Category Archives: Personal development

How mastermind groups can help with personal growth

What is masterminding?

The concept was created by Napoleon Hill (not the Bonaparte one!).  It was first published in his 1925 book Law of Success, with more detail given in his book Think and Grow Rich.

Hill defines masterminding as:

Coordination of knowledge and effort of two or more people, who work towards a definite purpose, in the spirit of harmony. No two minds ever come together without thereby creating a third, invisible intangible force, which may be likened to a third mind.

In other words, the sum of the whole is greater than the sum of the parts.

A mastermind group should feel like a safe place to go for support and development. In essence, you’ll receive feedback from your peers who will ask you good questions; give you space to think; help you brainstorm ideas and options; challenge you to commit to the next steps – and then hold you accountable.

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Showing gratitude: Why it’s good for you and others

Definition of gratitude

Gratitude is defined as:

“The quality of being thankful; readiness to show appreciation for and to return kindness”.

True gratitude is deep, meaningful and long lasting. It goes far beyond the appreciation you may feel for a new car or handbag that quickly stops being new so you soon stop appreciating it.

Most religions, including Buddhism, advocate being grateful for your lot.

People who are high achievers often focus on what they are aiming for, achieve it, feel good momentarily, then immediately set off towards their next goal. They are never satisfied and always aiming for something that hasn’t yet happened: if you identify with that, I hope you’ll find these ideas particularly helpful.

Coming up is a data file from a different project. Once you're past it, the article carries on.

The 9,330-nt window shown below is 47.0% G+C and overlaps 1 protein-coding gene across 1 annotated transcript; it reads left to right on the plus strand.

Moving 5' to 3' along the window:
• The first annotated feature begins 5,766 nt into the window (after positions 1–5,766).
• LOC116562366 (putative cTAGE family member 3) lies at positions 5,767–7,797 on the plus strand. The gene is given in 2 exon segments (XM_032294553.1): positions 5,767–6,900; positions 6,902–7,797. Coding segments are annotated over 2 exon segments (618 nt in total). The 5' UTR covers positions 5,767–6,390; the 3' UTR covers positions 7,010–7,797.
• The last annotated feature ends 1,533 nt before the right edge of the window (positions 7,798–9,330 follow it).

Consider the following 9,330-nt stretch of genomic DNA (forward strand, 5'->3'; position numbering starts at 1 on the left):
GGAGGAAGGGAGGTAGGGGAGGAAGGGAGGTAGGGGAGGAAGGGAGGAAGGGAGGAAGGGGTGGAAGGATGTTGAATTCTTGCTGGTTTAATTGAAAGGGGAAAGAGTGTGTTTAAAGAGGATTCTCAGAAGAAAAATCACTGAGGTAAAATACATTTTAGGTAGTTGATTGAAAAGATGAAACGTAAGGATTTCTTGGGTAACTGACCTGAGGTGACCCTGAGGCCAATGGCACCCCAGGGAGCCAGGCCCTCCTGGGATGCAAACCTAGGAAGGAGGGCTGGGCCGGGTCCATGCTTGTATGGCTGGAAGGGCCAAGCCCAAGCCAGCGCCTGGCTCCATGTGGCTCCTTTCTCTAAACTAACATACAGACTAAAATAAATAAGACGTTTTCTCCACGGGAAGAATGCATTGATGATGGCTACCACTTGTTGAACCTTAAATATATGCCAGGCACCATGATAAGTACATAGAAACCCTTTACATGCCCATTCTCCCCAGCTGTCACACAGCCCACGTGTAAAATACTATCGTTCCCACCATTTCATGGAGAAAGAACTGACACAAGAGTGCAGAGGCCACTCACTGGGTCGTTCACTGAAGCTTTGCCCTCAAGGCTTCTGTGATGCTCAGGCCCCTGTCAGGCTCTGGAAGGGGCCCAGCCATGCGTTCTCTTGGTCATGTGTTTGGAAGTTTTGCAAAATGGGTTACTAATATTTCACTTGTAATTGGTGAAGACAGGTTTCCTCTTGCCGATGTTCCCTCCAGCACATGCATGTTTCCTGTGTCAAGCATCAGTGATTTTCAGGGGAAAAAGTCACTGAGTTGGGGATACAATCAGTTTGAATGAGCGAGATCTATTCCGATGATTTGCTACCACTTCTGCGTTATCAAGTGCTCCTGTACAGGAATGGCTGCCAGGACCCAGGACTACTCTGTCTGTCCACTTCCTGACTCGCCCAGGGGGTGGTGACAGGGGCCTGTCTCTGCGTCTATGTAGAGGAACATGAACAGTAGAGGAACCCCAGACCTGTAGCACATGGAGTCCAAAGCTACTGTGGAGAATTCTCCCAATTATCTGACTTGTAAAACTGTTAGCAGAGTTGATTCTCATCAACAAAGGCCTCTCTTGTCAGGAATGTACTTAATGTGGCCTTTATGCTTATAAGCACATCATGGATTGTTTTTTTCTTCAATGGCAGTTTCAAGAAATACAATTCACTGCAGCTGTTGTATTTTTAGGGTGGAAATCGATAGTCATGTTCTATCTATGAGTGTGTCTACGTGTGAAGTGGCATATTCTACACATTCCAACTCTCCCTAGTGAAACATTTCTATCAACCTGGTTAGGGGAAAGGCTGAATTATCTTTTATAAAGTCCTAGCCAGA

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Are you at risk of burnout?

Having a strong desire to achieve can help you be very successful; but if it’s not balanced it could put you at risk of burnout.

I see clients who are incredibly hard-working. They push themselves to be successful in their career and their life, but some don’t notice (or ignore it) when they feel tired and unwell, and end up functioning less than their best. This article looks at what you can do to recognise the warning signs, and maintain optimal health and performance.

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Why you should celebrate your failures

Whatever you are trying to achieve, making progress naturally includes making mistakes. So it’s important to celebrate ‘failure’, and reframe it as ‘learning’ and a healthy part of living a full life.

“I have not failed. I’ve just found 10,000 ways that won’t work.”
Thomas A. Edison

This article builds on last month’s article How your mindset can enable or limit you.

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Why it’s okay to show emotion in the workplace

I recently attended a training course about neuroscience, and learnt more about what happens in the brain and how it impacts performance at work. I also keep coming across research and articles on this subject so it feels topical – this issue therefore summarises some of the fundamentals of the structure of the brain and its effect on our emotions and behaviour.

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How (and why) to collaborate effectively

More than ever before, collaboration is encouraged to ensure the best thinking comes through and that organisations create an environment that enables people to fulfil their potential. That’s why this month’s issue looks at how to collaborate effectively in the workplace, giving you both theory and practical suggestions for you to apply.

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How improvisation helps with innovation and team effectiveness

Companies are becoming interested in using improvisation as a way to unleash creativity, and to help people become comfortable working in a more fluid environment. In this issue, we explore the main principles and show how you can apply them in the workplace. This links to last month’s article on managing disruptive change, because you can’t always plan, or depend on the past, to build your future.

“We can’t solve problems with the same kind of thinking we used when we created them.”
Albert Einstein 

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How to have courageous conversations

This month we deal with the difficult topic of addressing conflict through conversation. For example, do you:

Q. Have an issue in a relationship (at work or home) that is troubling you?
Q. Have too much work to do but don’t know how to tell your boss?
Q. Need to partner with someone on a project, but you fundamentally disagree about how to run it?

If so, you need to have a courageous conversation – a conversation where you express your true feelings and speak about the issues in order to resolve them. This article provides some thoughts and tips to help you.

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